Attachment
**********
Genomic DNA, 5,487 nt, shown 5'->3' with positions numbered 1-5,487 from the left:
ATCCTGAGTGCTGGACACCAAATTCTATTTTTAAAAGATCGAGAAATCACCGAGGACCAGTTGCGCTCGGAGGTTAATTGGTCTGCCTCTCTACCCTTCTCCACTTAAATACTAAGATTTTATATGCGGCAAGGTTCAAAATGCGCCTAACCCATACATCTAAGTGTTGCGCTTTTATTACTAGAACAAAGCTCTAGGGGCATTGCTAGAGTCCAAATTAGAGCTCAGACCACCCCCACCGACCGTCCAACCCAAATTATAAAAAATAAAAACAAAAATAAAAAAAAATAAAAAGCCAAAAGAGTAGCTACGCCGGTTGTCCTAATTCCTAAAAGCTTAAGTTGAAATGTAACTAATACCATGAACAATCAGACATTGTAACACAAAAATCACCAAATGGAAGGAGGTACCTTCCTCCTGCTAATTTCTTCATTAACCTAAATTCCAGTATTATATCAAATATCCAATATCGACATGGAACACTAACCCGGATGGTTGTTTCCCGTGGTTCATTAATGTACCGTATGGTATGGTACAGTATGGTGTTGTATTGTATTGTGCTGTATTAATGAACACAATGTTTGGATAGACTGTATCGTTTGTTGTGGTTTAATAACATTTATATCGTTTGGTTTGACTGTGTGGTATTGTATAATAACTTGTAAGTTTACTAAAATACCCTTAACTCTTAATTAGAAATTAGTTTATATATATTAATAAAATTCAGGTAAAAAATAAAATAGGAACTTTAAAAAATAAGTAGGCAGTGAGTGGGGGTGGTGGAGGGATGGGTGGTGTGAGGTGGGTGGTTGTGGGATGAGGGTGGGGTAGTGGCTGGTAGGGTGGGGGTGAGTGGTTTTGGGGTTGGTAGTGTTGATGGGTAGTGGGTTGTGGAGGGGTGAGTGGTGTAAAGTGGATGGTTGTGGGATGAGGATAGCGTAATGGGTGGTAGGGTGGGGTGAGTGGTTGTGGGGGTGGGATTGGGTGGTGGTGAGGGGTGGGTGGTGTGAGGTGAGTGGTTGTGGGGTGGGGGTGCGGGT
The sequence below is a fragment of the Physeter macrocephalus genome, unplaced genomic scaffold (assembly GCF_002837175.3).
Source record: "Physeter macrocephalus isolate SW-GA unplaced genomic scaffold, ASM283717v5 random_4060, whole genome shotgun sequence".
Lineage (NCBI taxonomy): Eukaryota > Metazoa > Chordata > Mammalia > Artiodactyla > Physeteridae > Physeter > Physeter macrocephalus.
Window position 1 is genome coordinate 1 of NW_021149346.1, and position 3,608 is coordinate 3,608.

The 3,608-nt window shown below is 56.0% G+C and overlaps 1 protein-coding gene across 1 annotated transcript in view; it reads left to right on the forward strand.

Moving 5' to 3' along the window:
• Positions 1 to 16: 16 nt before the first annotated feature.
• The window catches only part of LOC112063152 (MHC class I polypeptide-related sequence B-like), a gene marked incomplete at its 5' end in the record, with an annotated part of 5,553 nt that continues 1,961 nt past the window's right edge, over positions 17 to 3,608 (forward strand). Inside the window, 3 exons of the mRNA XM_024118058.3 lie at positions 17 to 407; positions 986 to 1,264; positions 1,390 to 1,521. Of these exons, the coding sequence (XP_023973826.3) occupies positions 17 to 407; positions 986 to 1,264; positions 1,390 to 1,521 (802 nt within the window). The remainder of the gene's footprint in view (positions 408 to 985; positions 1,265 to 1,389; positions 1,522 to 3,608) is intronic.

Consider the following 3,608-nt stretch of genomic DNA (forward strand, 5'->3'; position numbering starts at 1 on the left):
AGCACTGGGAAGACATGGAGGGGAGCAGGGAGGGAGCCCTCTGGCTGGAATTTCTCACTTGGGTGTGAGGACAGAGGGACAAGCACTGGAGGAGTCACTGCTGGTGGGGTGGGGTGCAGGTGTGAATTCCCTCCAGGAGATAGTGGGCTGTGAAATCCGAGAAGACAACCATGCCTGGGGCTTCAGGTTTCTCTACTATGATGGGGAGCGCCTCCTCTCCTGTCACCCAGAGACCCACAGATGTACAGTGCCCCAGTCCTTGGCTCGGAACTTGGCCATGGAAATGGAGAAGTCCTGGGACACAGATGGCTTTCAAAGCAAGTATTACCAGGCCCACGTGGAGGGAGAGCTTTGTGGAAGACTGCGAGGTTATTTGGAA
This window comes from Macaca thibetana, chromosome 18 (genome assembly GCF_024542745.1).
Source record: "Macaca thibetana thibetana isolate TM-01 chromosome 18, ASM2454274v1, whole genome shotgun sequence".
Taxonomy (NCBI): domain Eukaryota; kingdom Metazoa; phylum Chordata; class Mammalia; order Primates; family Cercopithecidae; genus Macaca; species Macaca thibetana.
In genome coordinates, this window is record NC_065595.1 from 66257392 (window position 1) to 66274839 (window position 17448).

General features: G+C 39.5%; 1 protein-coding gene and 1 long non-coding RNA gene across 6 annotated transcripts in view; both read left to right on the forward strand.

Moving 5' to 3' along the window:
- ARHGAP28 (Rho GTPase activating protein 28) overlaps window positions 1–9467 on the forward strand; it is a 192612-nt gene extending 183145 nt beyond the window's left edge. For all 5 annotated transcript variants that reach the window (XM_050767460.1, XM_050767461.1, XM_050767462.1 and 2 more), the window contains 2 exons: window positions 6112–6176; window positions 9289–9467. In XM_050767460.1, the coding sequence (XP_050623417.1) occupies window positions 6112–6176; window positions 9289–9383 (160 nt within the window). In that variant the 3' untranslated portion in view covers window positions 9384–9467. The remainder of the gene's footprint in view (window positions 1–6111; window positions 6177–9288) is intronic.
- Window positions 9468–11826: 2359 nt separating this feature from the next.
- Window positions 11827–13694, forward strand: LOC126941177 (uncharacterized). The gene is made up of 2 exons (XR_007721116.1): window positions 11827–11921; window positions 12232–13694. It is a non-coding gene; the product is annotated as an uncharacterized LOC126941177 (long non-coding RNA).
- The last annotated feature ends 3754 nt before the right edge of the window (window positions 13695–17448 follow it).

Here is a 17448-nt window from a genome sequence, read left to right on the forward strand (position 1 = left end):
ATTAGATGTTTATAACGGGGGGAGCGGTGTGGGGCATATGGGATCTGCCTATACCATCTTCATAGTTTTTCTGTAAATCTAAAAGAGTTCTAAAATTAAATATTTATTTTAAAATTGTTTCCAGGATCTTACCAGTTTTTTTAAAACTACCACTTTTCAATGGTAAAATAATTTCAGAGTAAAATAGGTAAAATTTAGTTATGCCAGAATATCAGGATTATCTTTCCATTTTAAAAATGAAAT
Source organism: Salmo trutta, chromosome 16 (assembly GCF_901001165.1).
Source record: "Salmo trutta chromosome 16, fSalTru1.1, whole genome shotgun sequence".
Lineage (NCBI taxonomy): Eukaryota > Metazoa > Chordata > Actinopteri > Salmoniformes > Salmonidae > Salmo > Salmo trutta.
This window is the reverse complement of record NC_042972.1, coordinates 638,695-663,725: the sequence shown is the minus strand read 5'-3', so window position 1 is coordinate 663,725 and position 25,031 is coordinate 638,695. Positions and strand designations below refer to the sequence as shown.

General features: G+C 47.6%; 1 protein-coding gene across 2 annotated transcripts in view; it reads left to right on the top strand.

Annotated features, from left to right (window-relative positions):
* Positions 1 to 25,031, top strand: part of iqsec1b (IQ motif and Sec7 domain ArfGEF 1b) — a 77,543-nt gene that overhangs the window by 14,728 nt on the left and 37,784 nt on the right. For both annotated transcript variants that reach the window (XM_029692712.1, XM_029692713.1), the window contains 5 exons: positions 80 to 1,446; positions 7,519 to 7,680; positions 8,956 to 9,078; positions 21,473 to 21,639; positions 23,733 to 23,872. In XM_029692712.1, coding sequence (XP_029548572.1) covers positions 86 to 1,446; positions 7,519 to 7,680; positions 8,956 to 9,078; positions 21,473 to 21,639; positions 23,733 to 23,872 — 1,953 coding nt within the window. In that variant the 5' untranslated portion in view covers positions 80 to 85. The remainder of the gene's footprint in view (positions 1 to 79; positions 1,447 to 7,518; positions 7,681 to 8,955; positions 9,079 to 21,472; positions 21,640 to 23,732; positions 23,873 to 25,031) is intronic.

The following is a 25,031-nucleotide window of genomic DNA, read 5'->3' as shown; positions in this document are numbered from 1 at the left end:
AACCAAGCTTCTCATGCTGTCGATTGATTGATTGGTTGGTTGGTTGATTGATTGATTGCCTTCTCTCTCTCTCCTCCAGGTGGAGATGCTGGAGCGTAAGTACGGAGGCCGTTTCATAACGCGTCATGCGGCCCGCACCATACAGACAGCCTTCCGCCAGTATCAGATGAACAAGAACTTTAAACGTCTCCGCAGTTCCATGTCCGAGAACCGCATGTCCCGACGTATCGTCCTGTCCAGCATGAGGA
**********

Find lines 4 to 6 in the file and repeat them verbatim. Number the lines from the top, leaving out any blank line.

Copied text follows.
Source record: "Physeter macrocephalus isolate SW-GA unplaced genomic scaffold, ASM283717v5 random_4060, whole genome shotgun sequence".
Lineage (NCBI taxonomy): Eukaryota > Metazoa > Chordata > Mammalia > Artiodactyla > Physeteridae > Physeter > Physeter macrocephalus.
Window position 1 is genome coordinate 1 of NW_021149346.1, and position 3,608 is coordinate 3,608.